While critiquing northern and southern generalship in the American Civil War, the distinguished historian, T. Harry Williams, claimed that the war was not just a struggle of men and material but also “a war of ideas.” He was referring not only to the political or social ideologies then being contested between the northern and southern states but especially to the military theories and beliefs that guided the decisions of the leading generals on each side. Williams claimed that Union generals Ulysses S. Grant and William T. Sherman adjusted their ideas of warfare to meet the strategic and operational demands of the war, while Robert E. Lee failed to adapt from his limited, Jominian, prewar conceptions. In the last few decades, historians have begun to apply Williams' assertion to other wars, which were, for the officers who directed the combat operations, just as much wars of ideas.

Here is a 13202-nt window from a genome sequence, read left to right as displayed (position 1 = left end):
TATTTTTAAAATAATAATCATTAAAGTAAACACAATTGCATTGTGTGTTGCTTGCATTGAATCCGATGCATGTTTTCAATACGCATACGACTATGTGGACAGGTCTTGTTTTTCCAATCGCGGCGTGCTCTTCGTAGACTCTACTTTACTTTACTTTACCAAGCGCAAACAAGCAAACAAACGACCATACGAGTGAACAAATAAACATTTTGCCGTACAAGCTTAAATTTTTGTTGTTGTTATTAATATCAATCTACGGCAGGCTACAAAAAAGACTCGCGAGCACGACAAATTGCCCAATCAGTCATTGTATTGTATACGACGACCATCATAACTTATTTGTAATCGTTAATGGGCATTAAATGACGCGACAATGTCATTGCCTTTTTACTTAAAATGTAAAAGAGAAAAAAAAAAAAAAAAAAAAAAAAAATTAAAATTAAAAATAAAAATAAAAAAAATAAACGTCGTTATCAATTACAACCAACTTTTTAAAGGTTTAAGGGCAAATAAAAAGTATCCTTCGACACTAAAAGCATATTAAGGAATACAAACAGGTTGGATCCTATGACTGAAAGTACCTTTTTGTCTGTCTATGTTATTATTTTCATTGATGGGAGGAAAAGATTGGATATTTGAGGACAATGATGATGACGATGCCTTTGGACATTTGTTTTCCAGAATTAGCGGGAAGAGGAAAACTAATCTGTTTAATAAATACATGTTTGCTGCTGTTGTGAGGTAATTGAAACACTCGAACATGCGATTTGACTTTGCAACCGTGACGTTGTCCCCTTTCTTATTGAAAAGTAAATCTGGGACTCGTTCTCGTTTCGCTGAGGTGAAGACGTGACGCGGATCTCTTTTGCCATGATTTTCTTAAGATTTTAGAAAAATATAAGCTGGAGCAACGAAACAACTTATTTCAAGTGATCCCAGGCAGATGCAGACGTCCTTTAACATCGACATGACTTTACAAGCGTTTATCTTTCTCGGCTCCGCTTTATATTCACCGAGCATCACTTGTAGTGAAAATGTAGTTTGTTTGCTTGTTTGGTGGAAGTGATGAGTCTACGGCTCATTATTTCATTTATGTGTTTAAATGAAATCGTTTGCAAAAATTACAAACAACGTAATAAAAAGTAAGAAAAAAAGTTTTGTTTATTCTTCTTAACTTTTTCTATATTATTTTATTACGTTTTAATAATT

When such ideas are widely agreed upon in an army and codified in some way, either formally or informally, they become military doctrine – the officially sanctioned ideas and methods that are to govern combat operations. These core beliefs should influence the army's force structure, training, armament, battle plans, and tactics. In turn, doctrine must remain in harmony with the changing conditions of the battlefield – particularly, developments in weaponry, limitations in training, logistical constraints, strength of the enemy force, and even terrain and climate.